Publisher Dave: "Wow, you've certainly gone in for a lot of detail, haven't you! This isn't an o-ban print you know, it's going to have to be mounted inside an A4 size book. A lot of this detail is superfluous ... It's going to take twice as long to carve as I expected. And look at all those different tree shapes - are you expecting all those to have different tones?"

Designer Dave: "Oh, please ... let's give it a try. I know that all those extra colour blocks will be expensive to print, but I think the result should be worth it!"

Publisher Dave: "No way ... This is completely uneconomical. Try again, with far less detail."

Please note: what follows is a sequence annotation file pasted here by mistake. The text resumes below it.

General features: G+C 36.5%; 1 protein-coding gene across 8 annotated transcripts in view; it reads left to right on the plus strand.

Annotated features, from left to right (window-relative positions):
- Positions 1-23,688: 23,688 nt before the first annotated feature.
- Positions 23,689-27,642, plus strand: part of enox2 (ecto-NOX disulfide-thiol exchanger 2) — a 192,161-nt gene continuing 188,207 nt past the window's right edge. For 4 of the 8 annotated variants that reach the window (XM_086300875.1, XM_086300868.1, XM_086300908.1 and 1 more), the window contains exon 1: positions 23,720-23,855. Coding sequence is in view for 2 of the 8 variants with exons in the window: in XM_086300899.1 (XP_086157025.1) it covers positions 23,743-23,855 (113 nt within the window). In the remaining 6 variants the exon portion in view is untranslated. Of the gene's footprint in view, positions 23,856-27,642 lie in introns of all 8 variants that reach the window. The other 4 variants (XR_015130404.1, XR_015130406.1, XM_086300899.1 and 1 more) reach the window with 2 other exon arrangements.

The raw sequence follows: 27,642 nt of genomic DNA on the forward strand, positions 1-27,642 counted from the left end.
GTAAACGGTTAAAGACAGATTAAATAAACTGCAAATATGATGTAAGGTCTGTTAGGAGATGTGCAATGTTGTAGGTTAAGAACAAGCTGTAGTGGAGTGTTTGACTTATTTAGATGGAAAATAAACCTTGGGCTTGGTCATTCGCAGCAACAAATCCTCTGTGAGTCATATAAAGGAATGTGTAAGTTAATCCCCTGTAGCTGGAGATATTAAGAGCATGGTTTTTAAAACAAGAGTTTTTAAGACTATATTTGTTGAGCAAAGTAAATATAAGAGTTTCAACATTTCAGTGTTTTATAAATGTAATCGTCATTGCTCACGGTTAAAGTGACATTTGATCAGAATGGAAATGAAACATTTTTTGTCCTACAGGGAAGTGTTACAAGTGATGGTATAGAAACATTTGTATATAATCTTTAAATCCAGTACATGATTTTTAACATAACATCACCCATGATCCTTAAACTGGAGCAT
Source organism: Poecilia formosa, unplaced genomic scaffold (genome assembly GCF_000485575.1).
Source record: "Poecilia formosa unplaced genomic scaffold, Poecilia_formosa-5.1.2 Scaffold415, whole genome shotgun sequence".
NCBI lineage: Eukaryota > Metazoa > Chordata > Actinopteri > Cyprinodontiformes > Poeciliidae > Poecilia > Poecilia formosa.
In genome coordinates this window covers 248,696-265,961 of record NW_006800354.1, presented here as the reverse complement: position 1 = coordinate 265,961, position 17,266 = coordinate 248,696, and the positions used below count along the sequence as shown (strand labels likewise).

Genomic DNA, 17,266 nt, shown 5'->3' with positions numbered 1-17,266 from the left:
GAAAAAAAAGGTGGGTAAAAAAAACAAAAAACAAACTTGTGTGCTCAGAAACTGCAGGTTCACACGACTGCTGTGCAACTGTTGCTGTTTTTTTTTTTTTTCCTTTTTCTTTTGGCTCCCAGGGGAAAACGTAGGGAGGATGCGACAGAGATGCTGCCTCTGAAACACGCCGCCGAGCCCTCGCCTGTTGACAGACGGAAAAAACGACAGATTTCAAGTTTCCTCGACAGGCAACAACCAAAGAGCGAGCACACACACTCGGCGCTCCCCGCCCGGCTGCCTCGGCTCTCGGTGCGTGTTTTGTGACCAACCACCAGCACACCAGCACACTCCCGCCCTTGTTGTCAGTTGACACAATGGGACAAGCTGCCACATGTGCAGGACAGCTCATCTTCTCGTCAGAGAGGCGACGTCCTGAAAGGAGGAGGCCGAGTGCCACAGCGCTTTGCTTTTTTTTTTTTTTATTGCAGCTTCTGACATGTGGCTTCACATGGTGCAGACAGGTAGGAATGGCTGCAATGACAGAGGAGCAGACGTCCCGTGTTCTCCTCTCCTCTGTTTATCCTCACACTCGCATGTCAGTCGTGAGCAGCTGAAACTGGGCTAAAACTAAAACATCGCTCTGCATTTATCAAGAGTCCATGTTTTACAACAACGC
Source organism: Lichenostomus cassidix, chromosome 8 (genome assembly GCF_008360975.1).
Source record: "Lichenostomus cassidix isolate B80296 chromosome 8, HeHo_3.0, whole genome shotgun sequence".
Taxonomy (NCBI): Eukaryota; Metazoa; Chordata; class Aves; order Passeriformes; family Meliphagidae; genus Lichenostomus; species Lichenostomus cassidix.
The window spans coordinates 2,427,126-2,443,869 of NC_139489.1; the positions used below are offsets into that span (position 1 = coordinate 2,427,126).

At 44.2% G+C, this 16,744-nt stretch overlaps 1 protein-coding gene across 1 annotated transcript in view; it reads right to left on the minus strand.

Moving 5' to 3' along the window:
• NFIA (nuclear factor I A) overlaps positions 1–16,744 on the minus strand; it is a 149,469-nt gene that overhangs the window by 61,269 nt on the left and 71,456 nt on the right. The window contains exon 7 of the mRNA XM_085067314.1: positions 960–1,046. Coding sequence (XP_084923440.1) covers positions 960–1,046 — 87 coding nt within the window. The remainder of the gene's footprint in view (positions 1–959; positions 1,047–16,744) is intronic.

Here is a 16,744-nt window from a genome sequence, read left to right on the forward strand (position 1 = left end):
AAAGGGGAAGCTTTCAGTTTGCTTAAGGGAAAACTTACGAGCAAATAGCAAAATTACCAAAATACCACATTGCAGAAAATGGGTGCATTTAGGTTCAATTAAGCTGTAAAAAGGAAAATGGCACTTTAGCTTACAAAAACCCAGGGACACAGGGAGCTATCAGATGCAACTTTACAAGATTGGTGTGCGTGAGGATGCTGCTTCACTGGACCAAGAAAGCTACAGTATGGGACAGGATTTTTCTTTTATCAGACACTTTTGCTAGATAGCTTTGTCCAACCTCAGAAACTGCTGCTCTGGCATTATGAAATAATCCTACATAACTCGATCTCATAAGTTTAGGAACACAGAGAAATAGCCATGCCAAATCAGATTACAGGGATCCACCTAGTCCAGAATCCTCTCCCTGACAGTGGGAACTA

Designer Dave: "Look, how about if I were to work for nothing ... take the money you would have paid me, and apply it to the craftsmen's fees ..."

Publisher Dave: "That's the only way that this project could work ... OK, if you insist!"

At this point, all that exists of the print is the line drawing ... no colours, no colour separations ... no 'finished' image at all. But the publisher has a secret weapon - two very highly skilled craftsmen: a carver and a printer. These men could take a child's scribble and turn it into something drop-dead gorgeous. He talks to the carver first:

Publisher Dave: "OK, here's that project I was telling you about ... the first one from that 12-print set of nature designs."

Carver Dave: "Cheeze, look at all that detail ... are you nuts?"

Publisher Dave: "Please ... bear with me. We're going to have to tighten the rein on this designer soon, but let's give him his head for this experiment ..."

Carver Dave: "OK, it's your money ..."